Wednesday, June 6, 2012

Euro 2012: Easier to win than the World Cup?

Conventional wisdom suggests the European Football Championships are harder to win than the World Cup. There's reason behind this: despite increased familiarity with staff and styles, all teams come from a strong FIFA confederation and this means fewer easy wins and more Groups of Potential Fatality.

We can take a look at the final set of FIFA World Rankings before a tournament to suggest the quality of each field. These rankings are about as foolproof as a Bond villain's plan or FIFA's internal governance, but they are still the best mathematical evaluation available. (Even still, I won't ever believe the United States were ever the fourth-best team in the world). Also, given they are chundered out by computer according to wonderfully complex formulae each month, in theory they are equally uneven.

The table below suggests how powerful each tournament since the start of the millennium has been, using average and median FIFA ranks as a guide. A low average suggests a stronger field, a low median suggests that more of the world's elite teams took part.

Average FIFA rank
Median FIFA rank
Alleged Easybeat
Euro 2000
Slovenia, rank 45
2002 World Cup
China, rank 50
Euro 2004
Latvia, rank 52
2006 World Cup
Togo, rank 61
Euro 2008
Austria, rank 101
2010 World Cup
North Korea, rank 105
Euro 2012
Poland, rank 65

As you can see, the average FIFA rank for the past two World Cups has raised markedly as more nations outside FIFA's top 20 obtained qualification. This of course doesn't take into account home-field advantage, which will surely serve Poland well in this tournament. These numbers are also somewhat swayed: each team wins games in order to qualify, which in turn boosts their world ranking.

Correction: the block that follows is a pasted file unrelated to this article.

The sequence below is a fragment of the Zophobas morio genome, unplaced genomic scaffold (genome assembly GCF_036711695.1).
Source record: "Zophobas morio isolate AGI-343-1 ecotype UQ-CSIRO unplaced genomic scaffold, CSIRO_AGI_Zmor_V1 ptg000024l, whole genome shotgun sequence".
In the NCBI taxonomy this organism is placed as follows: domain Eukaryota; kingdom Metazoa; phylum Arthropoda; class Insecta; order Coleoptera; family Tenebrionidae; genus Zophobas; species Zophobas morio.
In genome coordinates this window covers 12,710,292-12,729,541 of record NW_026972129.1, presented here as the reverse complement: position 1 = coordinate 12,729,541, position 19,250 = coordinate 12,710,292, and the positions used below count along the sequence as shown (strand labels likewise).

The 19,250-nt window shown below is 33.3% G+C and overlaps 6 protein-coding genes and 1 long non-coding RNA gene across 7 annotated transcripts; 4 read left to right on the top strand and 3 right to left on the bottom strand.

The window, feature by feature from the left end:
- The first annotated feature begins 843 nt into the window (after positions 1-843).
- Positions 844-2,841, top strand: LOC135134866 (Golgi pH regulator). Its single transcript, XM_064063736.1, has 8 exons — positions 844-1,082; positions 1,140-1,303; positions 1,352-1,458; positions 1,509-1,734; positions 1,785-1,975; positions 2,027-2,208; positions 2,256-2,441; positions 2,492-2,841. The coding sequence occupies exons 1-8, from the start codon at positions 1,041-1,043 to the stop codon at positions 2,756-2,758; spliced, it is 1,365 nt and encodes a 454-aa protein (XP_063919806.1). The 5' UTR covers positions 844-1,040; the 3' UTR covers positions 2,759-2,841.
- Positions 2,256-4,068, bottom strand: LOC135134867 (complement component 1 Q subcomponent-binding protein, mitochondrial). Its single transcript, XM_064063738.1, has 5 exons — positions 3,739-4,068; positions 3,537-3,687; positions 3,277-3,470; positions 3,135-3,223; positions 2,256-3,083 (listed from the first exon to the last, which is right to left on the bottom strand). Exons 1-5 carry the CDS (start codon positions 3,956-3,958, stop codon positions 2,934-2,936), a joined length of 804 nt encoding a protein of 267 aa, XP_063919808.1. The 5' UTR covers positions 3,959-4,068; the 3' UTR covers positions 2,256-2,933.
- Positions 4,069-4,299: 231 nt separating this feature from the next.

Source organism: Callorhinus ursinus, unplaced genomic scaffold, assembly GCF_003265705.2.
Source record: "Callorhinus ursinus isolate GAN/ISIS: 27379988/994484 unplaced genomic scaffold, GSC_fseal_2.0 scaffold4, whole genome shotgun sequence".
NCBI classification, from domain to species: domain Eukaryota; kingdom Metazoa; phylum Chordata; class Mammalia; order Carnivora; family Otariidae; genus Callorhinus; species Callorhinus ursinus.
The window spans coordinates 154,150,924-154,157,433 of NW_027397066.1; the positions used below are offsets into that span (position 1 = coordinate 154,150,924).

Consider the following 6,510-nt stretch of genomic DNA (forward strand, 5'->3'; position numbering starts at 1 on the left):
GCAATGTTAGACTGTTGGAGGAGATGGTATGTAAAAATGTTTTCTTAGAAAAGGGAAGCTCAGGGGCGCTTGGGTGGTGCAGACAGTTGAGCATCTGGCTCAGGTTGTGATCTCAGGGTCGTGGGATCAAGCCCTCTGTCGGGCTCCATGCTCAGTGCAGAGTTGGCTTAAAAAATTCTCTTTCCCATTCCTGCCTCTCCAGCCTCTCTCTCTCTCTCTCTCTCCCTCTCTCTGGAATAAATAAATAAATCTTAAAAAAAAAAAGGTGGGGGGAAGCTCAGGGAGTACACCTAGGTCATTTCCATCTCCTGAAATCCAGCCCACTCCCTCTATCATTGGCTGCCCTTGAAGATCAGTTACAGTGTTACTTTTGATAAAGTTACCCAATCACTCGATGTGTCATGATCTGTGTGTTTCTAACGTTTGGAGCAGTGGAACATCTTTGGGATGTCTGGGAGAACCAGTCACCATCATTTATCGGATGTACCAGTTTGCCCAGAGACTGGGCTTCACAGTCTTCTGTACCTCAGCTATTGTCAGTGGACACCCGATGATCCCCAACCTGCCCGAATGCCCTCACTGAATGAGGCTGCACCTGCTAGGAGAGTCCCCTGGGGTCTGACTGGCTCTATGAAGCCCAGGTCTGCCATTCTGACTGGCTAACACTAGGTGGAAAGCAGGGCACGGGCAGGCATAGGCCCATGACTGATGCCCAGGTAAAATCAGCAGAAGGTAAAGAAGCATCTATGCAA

According to FIFA's boffins, Euro 2012 could be the strongest tournament since Euro 2000.


  1. Team strength should NEVER be calculated with average or median measurements.

    First of all, team skill level is not distributed evenly. E.g. the difference between teams ranked 1st and 10th is MUCH different than teams ranked 50th and 60th. It's most certainly not a linear relationship.

    Also, lets create a hypothetical group X. Group X has 4 teams - ranked 1st, 2nd, 50th, and 51st. The average ranking of this group is 34 ... but teams 50th and 51st are going to have to play much better than the skill level of 34th to progress through the group.

    The Euros are "easier" to win than a World Cup because it's a shorter competition. The shorter the competition, the more statistical variation in results. The shorter the competition, the easier it is to "get lucky".

    It takes no genius to conclude that a weaker team is considerably more likely to win a 1-game series against a stronger opponent than a 7-game series. This same principal applies to knockout soccer competitions.

    1. Devin - you make good points and I agree with you.

      To suggest simple average/median numbers tell the full story would be farcical. However, I'd argue these figures have their place, probably as a set to be proved/disproved rather than the be-all and end-all. Despite an admittedly rubbish final statement, these numbers were aimed to provide some background context rather than a full "solution" (which I accept makes the last statement rather redundant!).